Recently a customer asked me how many different categories they should have for managing incidents. They seemed to think that, like a magician, I could pull an “ideal” number of incident categories out of a hat, and that they could somehow compare themselves to this to see if they had the right number. I gave them the typical consultant’s answer of “it depends”, because there really isn’t any right answer to this question. If you only have 3 or 4 categories then you are almost certainly doing something wrong, but if you have more than 1,000 categories then you probably have it wrong in the other direction. Between these extremes it really does depend on the scope of your service desk and what you’re using the categories for.
There are lots of different things you might use incident categories for. Typically organizations use incident categories to help them:
This is not a definitive list; you may have other reasons for categorising incidents. The important thing is to think about why you are categorising incidents, so that you can make sure the categories you define are appropriate for how you intend to use them.
It is very common to use categories and sub-categories to allow a larger number of overall categories to be easily managed. Many organizations use a three level hierarchy of categories. This has the advantage of limiting the number of choices presented to the service desk agent at any one time, while still allowing a larger number of overall categories. For example if the first level has 10 categories, and on average each of these has 8 sub-categories and these in turn have an average of 8 sub-categories then you have a total of 640 categories, but the dialog boxes from which categories are chosen only have 8 to 10 entries.
If you use this kind of approach then you need to be very careful that the hierarchy makes sense to the people entering the information. I have seen a situation where a service desk agent knew exactly what option they wanted to select in the final dialog box, but had to keep guessing to find the right higher level choices to get them to it.
As well as setting initial categories, you also need suitable closure categories for your incidents. Closure categories cannot be set when a call is logged, as they depend on the outcome of the incident. Closure codes are vital, however, in helping with your incident analysis, and they often have options based on the outcome of diagnosis, such as “user training issue”, “faulty hardware”, and “known error”.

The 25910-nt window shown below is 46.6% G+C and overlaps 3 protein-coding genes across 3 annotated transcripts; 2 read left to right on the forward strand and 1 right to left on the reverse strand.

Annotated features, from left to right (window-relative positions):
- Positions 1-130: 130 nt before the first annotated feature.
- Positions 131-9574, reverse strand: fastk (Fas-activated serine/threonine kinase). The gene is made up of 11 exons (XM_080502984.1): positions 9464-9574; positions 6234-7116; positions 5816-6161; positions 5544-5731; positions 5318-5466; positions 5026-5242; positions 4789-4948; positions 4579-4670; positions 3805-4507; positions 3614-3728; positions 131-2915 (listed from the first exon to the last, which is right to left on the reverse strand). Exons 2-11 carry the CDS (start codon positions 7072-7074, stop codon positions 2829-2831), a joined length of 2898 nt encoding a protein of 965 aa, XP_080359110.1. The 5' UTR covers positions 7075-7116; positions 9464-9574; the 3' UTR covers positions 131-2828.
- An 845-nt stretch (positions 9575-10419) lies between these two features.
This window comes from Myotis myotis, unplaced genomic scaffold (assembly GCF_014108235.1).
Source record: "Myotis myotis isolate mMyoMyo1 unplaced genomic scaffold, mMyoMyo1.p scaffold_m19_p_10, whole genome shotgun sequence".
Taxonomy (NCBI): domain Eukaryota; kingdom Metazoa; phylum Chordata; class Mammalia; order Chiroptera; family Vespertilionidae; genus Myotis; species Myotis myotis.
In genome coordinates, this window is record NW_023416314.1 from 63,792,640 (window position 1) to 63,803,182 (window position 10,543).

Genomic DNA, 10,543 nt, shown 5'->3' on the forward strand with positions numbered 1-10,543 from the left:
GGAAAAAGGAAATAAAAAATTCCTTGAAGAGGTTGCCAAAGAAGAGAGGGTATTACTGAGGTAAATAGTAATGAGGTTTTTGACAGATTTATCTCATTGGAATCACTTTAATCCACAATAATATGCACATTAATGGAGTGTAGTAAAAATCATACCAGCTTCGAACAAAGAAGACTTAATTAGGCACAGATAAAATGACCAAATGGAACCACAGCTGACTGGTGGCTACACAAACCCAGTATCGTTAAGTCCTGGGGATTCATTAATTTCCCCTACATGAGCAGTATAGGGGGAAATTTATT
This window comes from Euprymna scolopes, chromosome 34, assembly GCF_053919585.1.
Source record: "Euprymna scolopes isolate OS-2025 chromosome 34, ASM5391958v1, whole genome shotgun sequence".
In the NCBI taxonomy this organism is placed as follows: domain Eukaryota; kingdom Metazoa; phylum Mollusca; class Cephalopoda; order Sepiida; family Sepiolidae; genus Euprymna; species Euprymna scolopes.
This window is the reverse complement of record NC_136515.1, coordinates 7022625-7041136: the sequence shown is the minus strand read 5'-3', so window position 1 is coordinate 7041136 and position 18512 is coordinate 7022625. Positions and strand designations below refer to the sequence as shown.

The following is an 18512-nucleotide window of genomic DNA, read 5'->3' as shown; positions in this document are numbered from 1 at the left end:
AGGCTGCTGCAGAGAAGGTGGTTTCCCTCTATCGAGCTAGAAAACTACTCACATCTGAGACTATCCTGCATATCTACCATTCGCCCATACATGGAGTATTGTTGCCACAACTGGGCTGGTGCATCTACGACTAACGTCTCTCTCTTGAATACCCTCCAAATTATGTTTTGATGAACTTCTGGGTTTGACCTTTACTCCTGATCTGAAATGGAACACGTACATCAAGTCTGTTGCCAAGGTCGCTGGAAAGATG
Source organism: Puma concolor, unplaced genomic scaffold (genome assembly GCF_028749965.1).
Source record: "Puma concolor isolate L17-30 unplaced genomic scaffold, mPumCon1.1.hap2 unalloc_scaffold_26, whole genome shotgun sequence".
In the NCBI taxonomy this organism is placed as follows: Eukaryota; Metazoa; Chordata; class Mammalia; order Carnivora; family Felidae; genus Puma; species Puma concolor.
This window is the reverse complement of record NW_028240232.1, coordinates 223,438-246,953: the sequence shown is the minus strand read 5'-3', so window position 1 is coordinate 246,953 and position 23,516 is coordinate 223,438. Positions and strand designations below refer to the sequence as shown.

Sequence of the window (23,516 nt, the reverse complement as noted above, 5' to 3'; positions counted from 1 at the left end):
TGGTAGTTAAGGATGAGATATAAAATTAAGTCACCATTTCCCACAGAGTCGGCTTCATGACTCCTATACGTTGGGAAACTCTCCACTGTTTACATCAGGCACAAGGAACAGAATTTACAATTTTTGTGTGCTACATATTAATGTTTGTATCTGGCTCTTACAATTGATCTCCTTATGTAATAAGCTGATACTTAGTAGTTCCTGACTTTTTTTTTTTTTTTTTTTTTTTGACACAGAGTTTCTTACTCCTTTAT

The best way to set about defining incident categories is to get all the people who need to be involved into a workshop. Start by agreeing on the purpose of your categories; you can use my list above as a starting point for your discussions. Based on what you intend to use the categories for, you can decide on how many different categories you need. At this stage you will answer questions like “How many different levels of categories do we need?” and “Is the impacted IT service the top level category or should it simply be a separately recorded item of information?”
In my experience, it’s better to have too few categories than too many. Very large numbers of categories cause problems for service desk agents who have to look through many different entries to find the correct one, and later on have little value in analysis, as each category has very few incidents. This makes it harder to identify trends that you need to think about, or issues you need to address. So start with as few categories as you can, and add more as you find the need for more information.
In summary, you need to think about incident categories in terms of what you use them for, rather than just allowing people to define more and more categories that may be of very limited value to you or your customers.
If you haven’t reviewed your incident categories recently then why not spend a bit of time looking to see if they are still fit for purpose. Improvements you make in this area can make life much easier for your service desk agents, and ultimately for your customers.